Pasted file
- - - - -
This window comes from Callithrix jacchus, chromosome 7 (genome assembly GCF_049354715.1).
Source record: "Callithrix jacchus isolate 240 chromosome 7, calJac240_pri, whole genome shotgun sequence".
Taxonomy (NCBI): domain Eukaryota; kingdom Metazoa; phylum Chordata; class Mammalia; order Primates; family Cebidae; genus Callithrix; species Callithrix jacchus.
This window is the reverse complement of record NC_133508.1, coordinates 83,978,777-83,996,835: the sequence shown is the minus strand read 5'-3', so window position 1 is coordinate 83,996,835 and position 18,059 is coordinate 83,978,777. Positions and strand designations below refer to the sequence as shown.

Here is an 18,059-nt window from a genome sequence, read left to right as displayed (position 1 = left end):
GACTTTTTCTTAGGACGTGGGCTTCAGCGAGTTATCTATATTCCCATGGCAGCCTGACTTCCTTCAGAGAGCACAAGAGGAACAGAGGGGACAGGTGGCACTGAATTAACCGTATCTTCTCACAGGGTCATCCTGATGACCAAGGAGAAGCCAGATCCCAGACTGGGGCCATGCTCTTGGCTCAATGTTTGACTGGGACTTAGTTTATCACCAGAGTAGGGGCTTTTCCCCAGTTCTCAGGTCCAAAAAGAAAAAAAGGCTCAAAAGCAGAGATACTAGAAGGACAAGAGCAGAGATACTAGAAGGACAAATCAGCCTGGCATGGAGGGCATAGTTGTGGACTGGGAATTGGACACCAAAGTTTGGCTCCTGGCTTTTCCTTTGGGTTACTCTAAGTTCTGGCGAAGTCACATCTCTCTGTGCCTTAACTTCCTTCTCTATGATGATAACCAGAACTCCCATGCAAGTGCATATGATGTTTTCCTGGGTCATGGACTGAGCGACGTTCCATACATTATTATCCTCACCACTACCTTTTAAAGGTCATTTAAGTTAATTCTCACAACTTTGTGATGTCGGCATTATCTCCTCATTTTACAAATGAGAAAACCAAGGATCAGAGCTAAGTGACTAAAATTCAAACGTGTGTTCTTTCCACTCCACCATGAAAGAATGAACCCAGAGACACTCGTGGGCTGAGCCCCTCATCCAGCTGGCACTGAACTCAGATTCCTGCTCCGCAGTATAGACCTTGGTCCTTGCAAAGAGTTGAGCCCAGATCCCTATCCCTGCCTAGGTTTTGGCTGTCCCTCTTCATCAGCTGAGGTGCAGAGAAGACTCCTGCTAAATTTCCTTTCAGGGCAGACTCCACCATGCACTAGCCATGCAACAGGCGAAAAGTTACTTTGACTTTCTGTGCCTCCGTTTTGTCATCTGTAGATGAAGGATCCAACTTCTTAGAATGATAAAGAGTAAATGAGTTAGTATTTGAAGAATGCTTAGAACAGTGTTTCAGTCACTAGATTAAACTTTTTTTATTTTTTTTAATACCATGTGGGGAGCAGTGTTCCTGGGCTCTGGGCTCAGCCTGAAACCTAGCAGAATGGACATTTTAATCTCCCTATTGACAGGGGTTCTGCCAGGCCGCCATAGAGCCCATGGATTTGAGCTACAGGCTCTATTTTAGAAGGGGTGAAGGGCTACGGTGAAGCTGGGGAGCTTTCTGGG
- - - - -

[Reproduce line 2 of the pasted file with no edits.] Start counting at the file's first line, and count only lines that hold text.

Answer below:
Source record: "Callithrix jacchus isolate 240 chromosome 7, calJac240_pri, whole genome shotgun sequence".